Chair: Duncan Depledge (Loughborough University)
Participants: Caroline Kennedy-Pipe (Loughborough University), Klaus Dodds (Royal Holloway, University of London), Ingrid Medby (Oxford Brookes University), James Rogers (SDU)
The Arctic first emerged as a hotbed of military activity during the Cold War. Technological advances opened up the possibility of overflight by strategic bombers and under-ice passage by nuclear submarines. Defence planners learned to work around the permanent presence of ice.
In recent decades though, it has become clear that the future of the Arctic is one that will be increasingly ice free. As the international community comes to terms with the region's physical transformation, tensions are starting to build. A struggle is emerging over what constitutes legitimate interest and activity in the Arctic. Much of it centres on concerns about purportedly innocent scientific, commercial and military activity serving as a front for different kinds of strategic infiltration in different parts of the Arctic. As a result, the region is increasingly caught up with the global competition being played out by the West, Russia and China.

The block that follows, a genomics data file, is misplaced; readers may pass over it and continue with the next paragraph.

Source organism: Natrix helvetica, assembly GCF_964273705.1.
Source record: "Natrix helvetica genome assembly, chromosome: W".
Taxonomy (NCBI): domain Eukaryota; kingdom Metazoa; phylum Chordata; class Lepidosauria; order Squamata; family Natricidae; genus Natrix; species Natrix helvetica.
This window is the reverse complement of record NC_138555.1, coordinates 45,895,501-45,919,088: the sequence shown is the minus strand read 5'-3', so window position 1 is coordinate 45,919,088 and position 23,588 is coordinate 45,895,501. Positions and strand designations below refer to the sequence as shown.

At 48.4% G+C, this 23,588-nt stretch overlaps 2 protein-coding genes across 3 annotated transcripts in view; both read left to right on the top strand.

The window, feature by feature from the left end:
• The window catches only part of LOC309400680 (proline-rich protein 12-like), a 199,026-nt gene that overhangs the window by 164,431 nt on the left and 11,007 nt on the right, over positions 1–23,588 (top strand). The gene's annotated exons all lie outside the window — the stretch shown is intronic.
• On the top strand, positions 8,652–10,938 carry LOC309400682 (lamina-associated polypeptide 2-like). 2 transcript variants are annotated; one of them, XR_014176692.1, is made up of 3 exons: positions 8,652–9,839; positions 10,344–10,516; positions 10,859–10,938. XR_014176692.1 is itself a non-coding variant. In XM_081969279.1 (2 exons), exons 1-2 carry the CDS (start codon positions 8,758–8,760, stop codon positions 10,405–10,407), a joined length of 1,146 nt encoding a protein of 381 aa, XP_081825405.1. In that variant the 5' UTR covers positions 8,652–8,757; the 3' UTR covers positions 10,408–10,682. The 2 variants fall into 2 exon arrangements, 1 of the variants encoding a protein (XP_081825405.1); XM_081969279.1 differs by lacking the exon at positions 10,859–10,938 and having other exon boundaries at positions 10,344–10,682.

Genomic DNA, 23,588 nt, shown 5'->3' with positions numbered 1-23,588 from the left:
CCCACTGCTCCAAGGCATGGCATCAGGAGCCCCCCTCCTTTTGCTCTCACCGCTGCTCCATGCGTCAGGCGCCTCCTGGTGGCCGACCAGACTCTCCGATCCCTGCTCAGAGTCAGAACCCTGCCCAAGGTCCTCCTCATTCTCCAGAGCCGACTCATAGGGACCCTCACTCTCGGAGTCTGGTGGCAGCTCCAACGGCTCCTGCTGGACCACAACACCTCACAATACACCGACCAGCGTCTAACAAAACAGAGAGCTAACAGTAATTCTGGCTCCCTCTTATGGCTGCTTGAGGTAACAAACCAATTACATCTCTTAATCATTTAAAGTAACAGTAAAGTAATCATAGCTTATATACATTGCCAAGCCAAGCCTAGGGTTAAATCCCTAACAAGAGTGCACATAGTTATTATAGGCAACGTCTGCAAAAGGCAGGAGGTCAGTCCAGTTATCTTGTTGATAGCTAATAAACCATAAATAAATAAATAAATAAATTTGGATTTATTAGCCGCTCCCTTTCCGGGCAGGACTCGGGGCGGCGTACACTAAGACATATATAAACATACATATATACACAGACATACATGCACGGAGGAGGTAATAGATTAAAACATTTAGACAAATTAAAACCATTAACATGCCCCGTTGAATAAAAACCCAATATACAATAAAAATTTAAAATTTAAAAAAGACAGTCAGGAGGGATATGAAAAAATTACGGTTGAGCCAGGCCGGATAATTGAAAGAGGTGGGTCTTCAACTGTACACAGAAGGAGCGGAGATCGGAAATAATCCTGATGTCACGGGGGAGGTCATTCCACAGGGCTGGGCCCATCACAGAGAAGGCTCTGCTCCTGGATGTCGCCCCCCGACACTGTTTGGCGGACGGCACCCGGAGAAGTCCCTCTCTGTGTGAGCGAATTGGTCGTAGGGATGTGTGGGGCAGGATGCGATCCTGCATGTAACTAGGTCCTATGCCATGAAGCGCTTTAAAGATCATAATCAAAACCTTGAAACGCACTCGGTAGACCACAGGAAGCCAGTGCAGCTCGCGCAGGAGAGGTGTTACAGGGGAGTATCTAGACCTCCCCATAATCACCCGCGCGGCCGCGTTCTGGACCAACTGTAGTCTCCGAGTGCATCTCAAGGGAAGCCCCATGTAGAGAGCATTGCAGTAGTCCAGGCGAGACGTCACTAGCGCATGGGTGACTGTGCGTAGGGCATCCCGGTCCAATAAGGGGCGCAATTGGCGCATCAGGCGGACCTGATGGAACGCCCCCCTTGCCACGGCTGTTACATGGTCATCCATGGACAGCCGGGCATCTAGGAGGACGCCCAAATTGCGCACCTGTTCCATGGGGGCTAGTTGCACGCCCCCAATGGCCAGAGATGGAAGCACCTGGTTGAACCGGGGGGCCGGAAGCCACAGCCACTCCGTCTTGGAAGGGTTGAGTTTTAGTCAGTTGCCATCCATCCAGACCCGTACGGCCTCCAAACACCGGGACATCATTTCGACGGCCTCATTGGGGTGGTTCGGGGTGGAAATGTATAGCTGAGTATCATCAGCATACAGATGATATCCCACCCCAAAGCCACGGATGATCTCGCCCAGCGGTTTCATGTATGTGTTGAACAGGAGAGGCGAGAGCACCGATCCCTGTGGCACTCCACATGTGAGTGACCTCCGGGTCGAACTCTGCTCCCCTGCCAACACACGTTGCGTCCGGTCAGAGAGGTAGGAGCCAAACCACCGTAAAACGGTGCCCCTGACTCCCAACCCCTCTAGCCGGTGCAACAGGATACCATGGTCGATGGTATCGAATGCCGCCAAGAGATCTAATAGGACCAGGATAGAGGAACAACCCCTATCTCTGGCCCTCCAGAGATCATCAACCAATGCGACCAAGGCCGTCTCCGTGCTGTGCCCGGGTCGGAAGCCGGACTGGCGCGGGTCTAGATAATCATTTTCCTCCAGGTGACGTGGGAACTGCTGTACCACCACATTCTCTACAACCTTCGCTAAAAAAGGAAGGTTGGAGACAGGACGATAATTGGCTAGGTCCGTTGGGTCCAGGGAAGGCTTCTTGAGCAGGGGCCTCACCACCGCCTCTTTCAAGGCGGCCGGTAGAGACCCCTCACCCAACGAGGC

This roundtable brings together perspectives from International Relations and Political Geography to consider what security means to different actors - local, regional and global - in an increasingly ice-free Arctic, and what that might portend for international relations as profound environmental change is encountered in others parts of the world in the coming decades.
Please note that registration will close two hours before the event is due to begin.